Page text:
They say you shouldn’t talk about politics and religion, but I had occasion to go to two Thanksgiving dinners last week, and at both I was fortunate to have the opportunity to talk about politics and religion, if not with the whole party, then at least with a couple of the people there.  It went, as far as I am aware, very well:  Neither they nor I became unpleasant or unkind at any point; no one raised his voice or started interrupting or talking over anyone.  They were, in fact, perfectly enjoyable conversations, even though (if it doesn’t go without saying) we disagreed on the substantive underlying issues (I was talking with an atheist, a liberal, a Muslim, etc., about health care, etc.).

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The readings at church this morning were Jeremiah 1:4-10, Psalm 71:1-6, 1 Corinthians 13, and Luke 4:21-30.  The sermon focused on 1 Corinthians 13.  A few notes from the sermon:

  • “And though I have the gift of prophecy, and understand all mysteries and all knowledge, and though I have all faith, so that I could remove mountains, but have not love, I am nothing.”
  • The hardest people to evangelize to are those who have been hurt by the church.  (It also may get harder as time goes on, as the wound festers and becomes even worse in the remembering.)  We have the power, through our actions, to drive people away from the church and God.  That’s terrifying.

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She is pictured here with two of the children she helped rescue

Via Wintery Knight, the UK Daily Mail has a good-news story:

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I ran across this comment from Roxeanne de Luca, and thought it bore repeating:

Oh, heavens. Women wasting their waning child-bearing years on men who won’t commit to them is a rant in of itself. A society that does not condemn men who refuse to commit to women is another rant. A third rant is men who waste women’s time, so that the women they take to bed may never have the children they desperately want.

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Via Wintery Knight, another woman (observing women she has known personally) makes similar observations about feminism and the sexual revolution:

I’ve known many of these women — a great many — and it never ceases to confound me how smart women can be such ridiculous fools when it comes to choosing men.

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Fun with Feminism

April 24, 2012

Via Disrupt the Narrative, The Other McCain brings some levity to our sad situation:

If happiness is the problem, feminism is the solution.

Rush Limbaugh calls our attention to two oldies (this transcript from his show last week even includes the lyrics): “The Grooveyard of Forgotten Favorites, Pre-Feminism Edition”.  The first one is Dusty Springfield’s “Wishin’ and Hopin’”, 1963:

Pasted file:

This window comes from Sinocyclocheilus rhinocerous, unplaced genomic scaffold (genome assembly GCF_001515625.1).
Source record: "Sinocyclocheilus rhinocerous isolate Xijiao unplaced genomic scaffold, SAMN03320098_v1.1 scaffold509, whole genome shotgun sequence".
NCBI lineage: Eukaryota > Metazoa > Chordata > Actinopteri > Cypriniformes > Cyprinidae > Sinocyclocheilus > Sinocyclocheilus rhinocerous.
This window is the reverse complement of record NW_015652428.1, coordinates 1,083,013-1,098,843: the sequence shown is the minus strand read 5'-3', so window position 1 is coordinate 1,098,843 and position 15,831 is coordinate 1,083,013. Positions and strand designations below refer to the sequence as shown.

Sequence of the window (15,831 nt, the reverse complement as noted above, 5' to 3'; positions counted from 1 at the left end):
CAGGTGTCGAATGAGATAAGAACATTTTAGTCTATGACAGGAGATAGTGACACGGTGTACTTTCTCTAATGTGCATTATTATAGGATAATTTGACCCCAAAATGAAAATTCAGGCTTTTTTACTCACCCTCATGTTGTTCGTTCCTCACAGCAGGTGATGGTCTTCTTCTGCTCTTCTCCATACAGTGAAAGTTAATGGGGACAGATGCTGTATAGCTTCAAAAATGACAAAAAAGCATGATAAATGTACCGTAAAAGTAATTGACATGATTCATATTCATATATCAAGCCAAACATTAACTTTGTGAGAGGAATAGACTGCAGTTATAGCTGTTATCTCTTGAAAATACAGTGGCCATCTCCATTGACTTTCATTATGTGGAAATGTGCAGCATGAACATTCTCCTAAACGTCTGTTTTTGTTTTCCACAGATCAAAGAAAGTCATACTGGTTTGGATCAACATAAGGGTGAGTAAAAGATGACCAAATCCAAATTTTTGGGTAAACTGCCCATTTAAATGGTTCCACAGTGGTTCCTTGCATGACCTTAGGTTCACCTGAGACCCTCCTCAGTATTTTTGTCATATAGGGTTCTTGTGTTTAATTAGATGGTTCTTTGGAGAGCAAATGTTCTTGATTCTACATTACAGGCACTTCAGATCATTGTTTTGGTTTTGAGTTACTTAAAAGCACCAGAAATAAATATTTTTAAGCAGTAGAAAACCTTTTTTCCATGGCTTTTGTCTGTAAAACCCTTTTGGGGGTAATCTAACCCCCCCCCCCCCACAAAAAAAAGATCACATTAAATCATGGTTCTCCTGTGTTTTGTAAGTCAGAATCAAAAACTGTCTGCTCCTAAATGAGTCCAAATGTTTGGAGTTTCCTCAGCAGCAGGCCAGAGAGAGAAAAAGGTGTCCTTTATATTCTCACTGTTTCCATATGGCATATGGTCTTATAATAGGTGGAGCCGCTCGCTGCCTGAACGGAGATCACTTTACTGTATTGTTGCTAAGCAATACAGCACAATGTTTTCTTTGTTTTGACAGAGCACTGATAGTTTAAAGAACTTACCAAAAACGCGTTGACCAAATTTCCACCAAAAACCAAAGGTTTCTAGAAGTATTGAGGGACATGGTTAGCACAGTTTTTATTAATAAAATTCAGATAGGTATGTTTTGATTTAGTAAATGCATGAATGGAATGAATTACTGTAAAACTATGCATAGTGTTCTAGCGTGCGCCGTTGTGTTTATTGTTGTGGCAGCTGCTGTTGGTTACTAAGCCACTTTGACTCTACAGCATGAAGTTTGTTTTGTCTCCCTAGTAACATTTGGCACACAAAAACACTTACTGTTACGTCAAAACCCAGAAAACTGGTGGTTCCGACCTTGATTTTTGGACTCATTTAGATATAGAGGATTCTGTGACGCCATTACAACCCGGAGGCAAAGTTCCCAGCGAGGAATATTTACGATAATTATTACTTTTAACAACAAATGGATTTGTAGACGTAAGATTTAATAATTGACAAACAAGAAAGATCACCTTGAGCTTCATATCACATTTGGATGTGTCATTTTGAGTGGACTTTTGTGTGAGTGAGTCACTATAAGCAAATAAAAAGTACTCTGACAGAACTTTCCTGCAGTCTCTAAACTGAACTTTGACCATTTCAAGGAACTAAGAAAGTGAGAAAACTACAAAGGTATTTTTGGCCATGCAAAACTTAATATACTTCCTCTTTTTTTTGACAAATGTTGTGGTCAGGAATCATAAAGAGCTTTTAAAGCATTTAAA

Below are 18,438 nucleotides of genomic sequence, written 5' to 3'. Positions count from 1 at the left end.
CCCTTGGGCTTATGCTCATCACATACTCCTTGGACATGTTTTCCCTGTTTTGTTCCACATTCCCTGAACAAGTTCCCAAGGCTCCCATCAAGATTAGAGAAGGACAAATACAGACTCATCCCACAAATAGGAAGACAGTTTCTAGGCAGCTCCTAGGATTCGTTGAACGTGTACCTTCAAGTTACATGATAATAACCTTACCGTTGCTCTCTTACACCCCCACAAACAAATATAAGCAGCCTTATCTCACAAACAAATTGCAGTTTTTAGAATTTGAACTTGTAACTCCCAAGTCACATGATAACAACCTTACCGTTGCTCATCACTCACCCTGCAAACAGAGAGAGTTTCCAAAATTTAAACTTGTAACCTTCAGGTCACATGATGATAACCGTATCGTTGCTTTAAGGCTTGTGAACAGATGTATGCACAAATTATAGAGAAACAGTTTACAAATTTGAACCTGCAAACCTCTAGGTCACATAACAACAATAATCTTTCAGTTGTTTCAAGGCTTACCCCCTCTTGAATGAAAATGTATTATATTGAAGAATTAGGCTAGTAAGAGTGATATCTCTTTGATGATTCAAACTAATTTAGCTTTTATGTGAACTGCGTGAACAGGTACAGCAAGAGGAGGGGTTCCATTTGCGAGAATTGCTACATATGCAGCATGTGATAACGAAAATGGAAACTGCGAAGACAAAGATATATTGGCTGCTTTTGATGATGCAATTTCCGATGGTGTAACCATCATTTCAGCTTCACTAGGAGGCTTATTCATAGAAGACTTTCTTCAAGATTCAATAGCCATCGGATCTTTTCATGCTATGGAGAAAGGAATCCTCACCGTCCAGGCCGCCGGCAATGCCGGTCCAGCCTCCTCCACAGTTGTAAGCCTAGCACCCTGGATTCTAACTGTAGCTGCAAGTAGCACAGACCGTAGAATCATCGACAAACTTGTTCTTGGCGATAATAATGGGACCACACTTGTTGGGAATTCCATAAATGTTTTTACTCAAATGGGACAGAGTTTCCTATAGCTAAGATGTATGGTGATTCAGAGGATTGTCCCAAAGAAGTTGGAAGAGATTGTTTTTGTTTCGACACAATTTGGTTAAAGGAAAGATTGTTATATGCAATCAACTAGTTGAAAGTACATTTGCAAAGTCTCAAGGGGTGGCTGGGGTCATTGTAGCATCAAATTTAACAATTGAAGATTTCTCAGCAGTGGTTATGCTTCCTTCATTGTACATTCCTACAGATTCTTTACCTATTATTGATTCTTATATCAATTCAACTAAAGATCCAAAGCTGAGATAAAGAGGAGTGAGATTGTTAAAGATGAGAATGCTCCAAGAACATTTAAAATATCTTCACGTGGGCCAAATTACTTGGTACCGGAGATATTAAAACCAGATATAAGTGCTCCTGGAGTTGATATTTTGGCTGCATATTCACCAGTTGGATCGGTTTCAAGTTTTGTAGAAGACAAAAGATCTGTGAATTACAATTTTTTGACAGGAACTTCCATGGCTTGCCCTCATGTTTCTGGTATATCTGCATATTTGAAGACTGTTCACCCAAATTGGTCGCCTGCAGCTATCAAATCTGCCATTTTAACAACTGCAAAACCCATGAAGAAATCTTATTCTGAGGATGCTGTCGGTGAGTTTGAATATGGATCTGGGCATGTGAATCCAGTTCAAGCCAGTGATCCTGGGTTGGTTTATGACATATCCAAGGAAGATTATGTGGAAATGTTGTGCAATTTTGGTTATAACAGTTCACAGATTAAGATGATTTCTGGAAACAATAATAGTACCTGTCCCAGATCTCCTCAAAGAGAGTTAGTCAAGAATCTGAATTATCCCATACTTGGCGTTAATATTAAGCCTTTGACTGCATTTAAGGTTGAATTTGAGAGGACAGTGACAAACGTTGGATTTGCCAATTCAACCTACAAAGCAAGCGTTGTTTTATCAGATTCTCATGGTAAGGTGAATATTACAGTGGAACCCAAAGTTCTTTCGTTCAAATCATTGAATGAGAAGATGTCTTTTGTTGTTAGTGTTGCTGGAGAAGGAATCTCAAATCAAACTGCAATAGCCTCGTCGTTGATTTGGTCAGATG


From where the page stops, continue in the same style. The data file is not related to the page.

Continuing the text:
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Via Five Feet of Fury and Instapundit, another blogger (who is definitely not a chastity advocate generally) suggests an interesting way in which even the culture of fornication may inadvertently be creating renewed pressure for women to be chaste (warning: language):

However, such changes don’t happen in a vaccuum. As the sexual marketplace changed, male behavior also changed. So, not only are there fewer men now deemed marriageable, but those fewer men face significent negative incentives to marry. As per the law of supply and demand, the “price” of a husband of even moderate socio-sexual rank has gone up due to the decline in the supply.

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Internet Anonymity

June 23, 2011

Does Internet anonymity bring out our dark side?

On the radio this morning I heard Lisa Hendey talk about participating in Internet discussions, such as in the comments section on blogs.

She suggested that people seem to feel more free to be a jerk when they know (or think) they have the cover of Internet anonymity.  Read the rest of this entry »

Lawyerly Love

October 21, 2010

"for and in consideration of Love and Affection"

. . . for and in consideration of 
       LOVE AND AFFECTION      ,
the receipt whereof is hereby acknowledged . . . .

Even from a Non-Christian Perspective

“Should We Defend Marriage?”

I’m sympathetic to the libertarian argument (made by many, including many Christians) that the state should completely get out of the marriage business.  From this point of view, we can avoid all the rancorous public fights over same-sex marriage, etc. if we can all agree that it’s not the government’s business whether a given couple (or group, in the case of polygamy or “polyamory”) is “married”.

Ultimately, however, I’m inclined to disagree.  Even judging only by non-religious utilitarian criteria, I think the state should recognize—and (if only by recognizing) encourage—marriage.  Read the rest of this entry »

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